Genetically imposed reduction in FII levels in SCD mice reduces thrombin generation

To gain better functional insight into the long-term advantages of diminished FII levels in sickle mice, and to do so without potential animal stress or challenges associated with weekly ASO-gapmer administration, we used a FII germline mutation approach. Here, using HCT, we generated sickle hematopoietic chimeras on the FIIlox/− background to derive SCD mice carrying ∼10% of the normal level of FII (HbS/FIIlox/−). This approach allowed for a fixed diminution of FII from the time FIIlox/− mice develop SCD through the entire study period (∼1 year following HCT). Control mice were sickle chimeras with normal FII levels (wild-type [WT] mice transplanted with Berkeley sickle bone marrow; HbS/FIIWT). Two additional controls were FIIWT or FIIlox/− mice that received bone marrow transplant from Berkeley donors that express normal human hemoglobin (HbA), to generate HbA/FIIWT and HbA/FIIlox/− chimeras. The experimental schema for these experiments, with the different analysis performed and timelines, is shown in supplemental Figure 5. Only mice that were fully chimeric for donor HbS or HbA and had negligible mouse hemoglobin (<0.3%, as shown in supplemental Figure 6) were studied.

HbS/FIIlox/− and HbA/FIIlox/− chimeric mice had a mild (1.25-fold) increase in PT (Figure 2A) in comparison with HbS/FIIWT or HbA/FIIWT chimeric animals. This is a similar difference in PT as was described in the original description of the FIIlox/− mice50 and to the PT achieved in the FII-ASO–treated mice (Figure 1B). Predictably, in the HbA/FIIlox/− chimeras, both TAT and D-dimer were significantly low, when compared with HbA/FIIWT mice: D-dimer levels were reduced in HbS/FIIlox/− mice relative to FII-sufficient sickle (HbS/FIIWT) mice, consistent with decreased baseline thrombin generation (Figure 2B); and, as would be expected with a diminution in baseline FII, there was an approximately twofold reduction in TAT complexes in HbS/FIIlox/− mice vs HbS/FIIWT mice (supplemental Figure 7). In HbA/FIIWT mice, TAT levels were variable, though generally quite low. When compared with HbA/FIIWT mice, only a fraction of HbS/FIIWT mice exhibited high TAT levels, possibly reflecting episodic sickle cell–associated thrombin generation events. As a result, the average TAT levels of HbS/FIIWT animals were not statistically different from the HbA/FIIWT mice (supplemental Figure 7). TAT levels in nontransplanted Berkeley sickle mice also showed similar patterns, with some mice showing high TAT levels and others not, and were also not significantly different compared with Berkeley HbA animals (data not shown).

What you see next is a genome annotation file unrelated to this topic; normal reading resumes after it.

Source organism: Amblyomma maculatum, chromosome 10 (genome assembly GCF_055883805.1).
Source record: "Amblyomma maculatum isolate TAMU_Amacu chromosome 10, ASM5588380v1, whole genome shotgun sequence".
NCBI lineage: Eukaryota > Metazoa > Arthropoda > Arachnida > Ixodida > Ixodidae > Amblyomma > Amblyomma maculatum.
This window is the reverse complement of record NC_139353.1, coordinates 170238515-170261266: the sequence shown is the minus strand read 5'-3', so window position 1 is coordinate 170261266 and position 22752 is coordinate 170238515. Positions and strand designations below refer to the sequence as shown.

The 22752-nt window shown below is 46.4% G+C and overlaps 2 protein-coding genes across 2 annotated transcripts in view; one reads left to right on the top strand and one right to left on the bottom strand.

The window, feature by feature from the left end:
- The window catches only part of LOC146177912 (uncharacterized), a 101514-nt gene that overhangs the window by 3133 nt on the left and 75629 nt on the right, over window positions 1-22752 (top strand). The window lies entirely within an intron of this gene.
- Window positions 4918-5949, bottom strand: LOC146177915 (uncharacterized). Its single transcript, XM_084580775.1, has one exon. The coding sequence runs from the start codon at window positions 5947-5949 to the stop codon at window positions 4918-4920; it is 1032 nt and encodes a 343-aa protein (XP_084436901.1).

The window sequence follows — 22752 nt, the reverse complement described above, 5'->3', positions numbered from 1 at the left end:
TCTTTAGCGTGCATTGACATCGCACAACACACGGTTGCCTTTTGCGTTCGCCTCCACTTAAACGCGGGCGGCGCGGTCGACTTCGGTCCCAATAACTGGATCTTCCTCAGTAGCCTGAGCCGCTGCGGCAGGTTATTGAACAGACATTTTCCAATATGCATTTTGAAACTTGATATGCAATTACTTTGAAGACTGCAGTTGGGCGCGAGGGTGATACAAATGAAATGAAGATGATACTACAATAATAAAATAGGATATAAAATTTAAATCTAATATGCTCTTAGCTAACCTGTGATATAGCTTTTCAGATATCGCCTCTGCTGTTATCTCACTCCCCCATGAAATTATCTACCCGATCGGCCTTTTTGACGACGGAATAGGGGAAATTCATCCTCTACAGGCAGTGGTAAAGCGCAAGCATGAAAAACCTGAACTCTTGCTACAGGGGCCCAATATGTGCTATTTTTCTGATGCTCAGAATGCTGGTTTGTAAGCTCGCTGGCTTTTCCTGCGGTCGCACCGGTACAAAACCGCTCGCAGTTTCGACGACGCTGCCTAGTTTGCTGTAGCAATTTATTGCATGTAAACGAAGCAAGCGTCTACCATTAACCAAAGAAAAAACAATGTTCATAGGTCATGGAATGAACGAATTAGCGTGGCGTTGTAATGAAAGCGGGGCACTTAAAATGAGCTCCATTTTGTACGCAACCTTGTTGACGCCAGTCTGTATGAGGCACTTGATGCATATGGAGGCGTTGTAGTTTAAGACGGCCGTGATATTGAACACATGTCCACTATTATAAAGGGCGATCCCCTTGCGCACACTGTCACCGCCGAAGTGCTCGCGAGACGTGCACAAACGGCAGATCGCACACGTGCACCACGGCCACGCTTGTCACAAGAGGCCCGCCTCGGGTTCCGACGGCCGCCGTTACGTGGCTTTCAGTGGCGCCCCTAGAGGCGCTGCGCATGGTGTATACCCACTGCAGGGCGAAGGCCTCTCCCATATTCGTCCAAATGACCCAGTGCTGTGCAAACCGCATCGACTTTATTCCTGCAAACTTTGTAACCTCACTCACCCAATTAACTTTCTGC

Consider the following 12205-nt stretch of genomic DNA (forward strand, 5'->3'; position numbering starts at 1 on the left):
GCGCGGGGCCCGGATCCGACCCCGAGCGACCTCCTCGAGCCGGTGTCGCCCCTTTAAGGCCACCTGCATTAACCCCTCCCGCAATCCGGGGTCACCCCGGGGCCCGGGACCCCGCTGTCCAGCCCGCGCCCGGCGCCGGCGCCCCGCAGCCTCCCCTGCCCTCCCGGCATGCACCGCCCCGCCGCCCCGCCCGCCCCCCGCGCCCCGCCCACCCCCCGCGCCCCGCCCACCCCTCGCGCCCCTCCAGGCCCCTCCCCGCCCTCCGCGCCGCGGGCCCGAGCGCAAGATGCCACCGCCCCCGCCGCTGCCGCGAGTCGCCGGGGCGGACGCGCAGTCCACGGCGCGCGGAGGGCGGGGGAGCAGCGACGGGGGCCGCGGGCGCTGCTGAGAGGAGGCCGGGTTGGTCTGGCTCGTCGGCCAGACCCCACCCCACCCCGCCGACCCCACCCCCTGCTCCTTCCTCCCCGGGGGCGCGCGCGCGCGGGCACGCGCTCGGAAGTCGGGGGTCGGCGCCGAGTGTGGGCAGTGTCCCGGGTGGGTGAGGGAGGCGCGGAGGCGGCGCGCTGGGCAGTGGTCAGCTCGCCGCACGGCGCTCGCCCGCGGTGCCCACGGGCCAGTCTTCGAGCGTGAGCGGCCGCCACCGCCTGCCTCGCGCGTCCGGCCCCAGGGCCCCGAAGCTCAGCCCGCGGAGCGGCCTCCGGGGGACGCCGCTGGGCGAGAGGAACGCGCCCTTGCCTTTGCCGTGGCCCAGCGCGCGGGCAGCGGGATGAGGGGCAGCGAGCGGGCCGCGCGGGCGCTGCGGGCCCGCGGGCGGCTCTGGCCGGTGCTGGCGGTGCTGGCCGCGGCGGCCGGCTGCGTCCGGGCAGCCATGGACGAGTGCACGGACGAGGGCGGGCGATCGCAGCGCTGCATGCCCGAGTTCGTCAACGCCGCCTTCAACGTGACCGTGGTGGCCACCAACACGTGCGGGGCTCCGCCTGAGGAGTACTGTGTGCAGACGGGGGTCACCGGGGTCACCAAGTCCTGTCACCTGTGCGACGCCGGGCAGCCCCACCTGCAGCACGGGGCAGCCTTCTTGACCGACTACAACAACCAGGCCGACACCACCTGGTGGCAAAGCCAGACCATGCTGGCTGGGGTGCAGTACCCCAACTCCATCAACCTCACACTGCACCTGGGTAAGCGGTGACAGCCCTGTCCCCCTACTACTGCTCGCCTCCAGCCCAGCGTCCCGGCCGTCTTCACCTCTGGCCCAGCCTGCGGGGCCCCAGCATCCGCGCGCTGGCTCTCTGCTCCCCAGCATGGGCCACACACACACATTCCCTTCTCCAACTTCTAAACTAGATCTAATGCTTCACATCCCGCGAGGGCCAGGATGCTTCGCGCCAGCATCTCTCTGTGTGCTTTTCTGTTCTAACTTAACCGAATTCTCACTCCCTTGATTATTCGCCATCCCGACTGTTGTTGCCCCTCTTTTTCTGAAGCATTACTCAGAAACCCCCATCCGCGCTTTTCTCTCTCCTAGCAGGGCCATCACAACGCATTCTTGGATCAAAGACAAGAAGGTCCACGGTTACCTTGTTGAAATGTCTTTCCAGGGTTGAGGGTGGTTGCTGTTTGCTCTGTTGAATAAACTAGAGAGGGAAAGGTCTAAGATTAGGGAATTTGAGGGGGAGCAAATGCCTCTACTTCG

Figure 2

Sickle chimeras with 10% circulating FII exhibit a modest increase in PT and diminished evidence of coagulation activation. (A) PT values in FIIWT mice (with 100% circulating FII) and FIIlox/− mice (with ∼10% FII levels), and cohorts of FIIWT and FIIlox/− mice transplanted with either bone marrow from donor Berkeley mice expressing HbA (HbA/FIIWT and HbA/FIIlox/−) or donor Berkeley sickle mice expressing HbS (HbS/FIIWT and HbS/FIIlox/−). (B) D-dimer levels in HbS/FIIWT, HbS/FIIlox/−, HbA/FIIWT, and HbA/FIIlox/− mice. The bar indicates the median. Each symbol represents an individual animal. Mice used as transplant recipients were of similar ages (8-10 weeks) with equal numbers of males and females distributed among the experimental groups. Fully chimeric sickle or normal mice were followed for a year after transplantation. Cohorts were analyzed by Mann-Whitney U test and statistical significance between FIIWT and FIIlox/− chimeras is indicated by asterisks: **P < .01, *P < .05.